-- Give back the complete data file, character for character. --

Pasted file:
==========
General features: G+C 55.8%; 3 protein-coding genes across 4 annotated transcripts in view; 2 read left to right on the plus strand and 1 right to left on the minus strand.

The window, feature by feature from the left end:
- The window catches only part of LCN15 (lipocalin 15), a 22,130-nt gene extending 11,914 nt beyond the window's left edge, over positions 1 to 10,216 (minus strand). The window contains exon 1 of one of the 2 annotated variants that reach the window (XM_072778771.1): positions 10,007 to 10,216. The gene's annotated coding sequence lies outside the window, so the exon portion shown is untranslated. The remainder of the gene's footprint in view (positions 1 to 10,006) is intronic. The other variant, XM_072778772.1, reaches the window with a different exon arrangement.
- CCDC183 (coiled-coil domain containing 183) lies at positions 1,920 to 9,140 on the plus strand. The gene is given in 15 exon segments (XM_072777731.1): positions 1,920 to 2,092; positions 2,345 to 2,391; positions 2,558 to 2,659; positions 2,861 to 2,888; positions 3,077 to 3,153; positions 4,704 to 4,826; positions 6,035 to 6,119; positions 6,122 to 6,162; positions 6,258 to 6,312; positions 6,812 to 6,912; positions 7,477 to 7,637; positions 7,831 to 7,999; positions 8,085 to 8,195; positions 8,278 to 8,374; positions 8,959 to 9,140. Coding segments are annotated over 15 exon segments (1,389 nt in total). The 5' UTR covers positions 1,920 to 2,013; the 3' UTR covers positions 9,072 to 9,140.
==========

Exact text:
General features: G+C 55.8%; 3 protein-coding genes across 4 annotated transcripts in view; 2 read left to right on the plus strand and 1 right to left on the minus strand.

The window, feature by feature from the left end:
- The window catches only part of LCN15 (lipocalin 15), a 22,130-nt gene extending 11,914 nt beyond the window's left edge, over positions 1 to 10,216 (minus strand). The window contains exon 1 of one of the 2 annotated variants that reach the window (XM_072778771.1): positions 10,007 to 10,216. The gene's annotated coding sequence lies outside the window, so the exon portion shown is untranslated. The remainder of the gene's footprint in view (positions 1 to 10,006) is intronic. The other variant, XM_072778772.1, reaches the window with a different exon arrangement.
- CCDC183 (coiled-coil domain containing 183) lies at positions 1,920 to 9,140 on the plus strand. The gene is given in 15 exon segments (XM_072777731.1): positions 1,920 to 2,092; positions 2,345 to 2,391; positions 2,558 to 2,659; positions 2,861 to 2,888; positions 3,077 to 3,153; positions 4,704 to 4,826; positions 6,035 to 6,119; positions 6,122 to 6,162; positions 6,258 to 6,312; positions 6,812 to 6,912; positions 7,477 to 7,637; positions 7,831 to 7,999; positions 8,085 to 8,195; positions 8,278 to 8,374; positions 8,959 to 9,140. Coding segments are annotated over 15 exon segments (1,389 nt in total). The 5' UTR covers positions 1,920 to 2,013; the 3' UTR covers positions 9,072 to 9,140.